This past weekend, my family and I traveled to Long Beach, California for the Jamfest National Cheerleading Championships. Even if you don’t know anything about cheerleading, I’m sure you can imagine that nationals are a big deal. My daughter has spent months learning the routine and perfecting her tumbling. The fact that she even went was a small miracle in and of itself given that she sustained a knee injury in early March that sidelined her for a month and forced her coaches to pull her tumbling pass from the routine.
The two day competition was scheduled to take place Saturday March 31st and Sunday April 1st. Wouldn’t you know my daughter started to come down with a cold on Wednesday night. It started with a stuffy nose and sore throat. By Friday night, the cough was added. Saturday morning, my daughter was run down and tired but she competed anyway. Saturday night, we hit the hotel bed early only to be awakened late in the evening by her coughing that kept up for quite some time. During this time, my husband mentioned telling the coach she might not be able to compete on Sunday. My daughter’s answer was ‘I have to compete’. With the aid of non drowsy cough syrup and her can do attitude, she pushed past the pain and competed. The prize for this perseverance came in a third place finish for the squad and a life lesson for both of us.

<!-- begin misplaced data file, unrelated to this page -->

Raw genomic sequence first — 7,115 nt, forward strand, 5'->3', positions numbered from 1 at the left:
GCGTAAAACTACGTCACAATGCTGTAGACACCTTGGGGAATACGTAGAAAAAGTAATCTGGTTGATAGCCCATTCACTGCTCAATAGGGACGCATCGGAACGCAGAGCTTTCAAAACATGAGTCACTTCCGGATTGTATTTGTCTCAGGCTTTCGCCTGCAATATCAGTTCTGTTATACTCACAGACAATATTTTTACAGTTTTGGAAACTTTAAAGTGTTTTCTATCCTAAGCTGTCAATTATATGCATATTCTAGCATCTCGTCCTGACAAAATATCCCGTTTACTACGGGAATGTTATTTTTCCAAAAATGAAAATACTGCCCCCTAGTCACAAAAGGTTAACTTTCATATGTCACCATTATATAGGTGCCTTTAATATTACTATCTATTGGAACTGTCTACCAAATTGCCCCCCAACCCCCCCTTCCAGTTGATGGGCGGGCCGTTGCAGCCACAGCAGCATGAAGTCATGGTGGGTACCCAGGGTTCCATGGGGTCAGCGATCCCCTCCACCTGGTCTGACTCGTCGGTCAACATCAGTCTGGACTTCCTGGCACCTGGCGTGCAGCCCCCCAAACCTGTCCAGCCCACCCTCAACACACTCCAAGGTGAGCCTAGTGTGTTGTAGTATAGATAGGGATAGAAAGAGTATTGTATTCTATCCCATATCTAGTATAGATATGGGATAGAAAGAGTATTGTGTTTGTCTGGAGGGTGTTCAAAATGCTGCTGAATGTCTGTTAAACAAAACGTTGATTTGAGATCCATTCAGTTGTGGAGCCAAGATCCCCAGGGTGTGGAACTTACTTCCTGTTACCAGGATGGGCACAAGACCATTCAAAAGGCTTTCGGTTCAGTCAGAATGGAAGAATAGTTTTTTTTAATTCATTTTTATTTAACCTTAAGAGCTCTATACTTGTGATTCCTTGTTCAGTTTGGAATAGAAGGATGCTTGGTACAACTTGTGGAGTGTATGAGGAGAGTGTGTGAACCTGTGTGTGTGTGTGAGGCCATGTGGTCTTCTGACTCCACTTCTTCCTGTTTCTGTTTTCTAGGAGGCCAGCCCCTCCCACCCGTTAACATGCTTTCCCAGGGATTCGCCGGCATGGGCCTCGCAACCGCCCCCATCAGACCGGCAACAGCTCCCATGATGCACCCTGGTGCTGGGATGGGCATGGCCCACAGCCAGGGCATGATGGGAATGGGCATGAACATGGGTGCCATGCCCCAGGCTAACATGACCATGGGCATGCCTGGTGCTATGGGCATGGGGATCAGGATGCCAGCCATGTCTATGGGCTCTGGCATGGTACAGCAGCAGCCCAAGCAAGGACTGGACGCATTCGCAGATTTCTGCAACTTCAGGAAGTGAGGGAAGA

After seeing my daughter so determined to compete and see her hard work to fruition, it started me thinking about my writing journey. It made me remember that sometimes things are difficult and don’t happen as fast as you want them to or even in the manner you want them to, but hard work can and does pay off. You just have to push past the pain.
Next time I'm feeling blue about being rejected, I'll think of my daughter. If a twelve year old athlete can do it for a lot less payoff then I can too.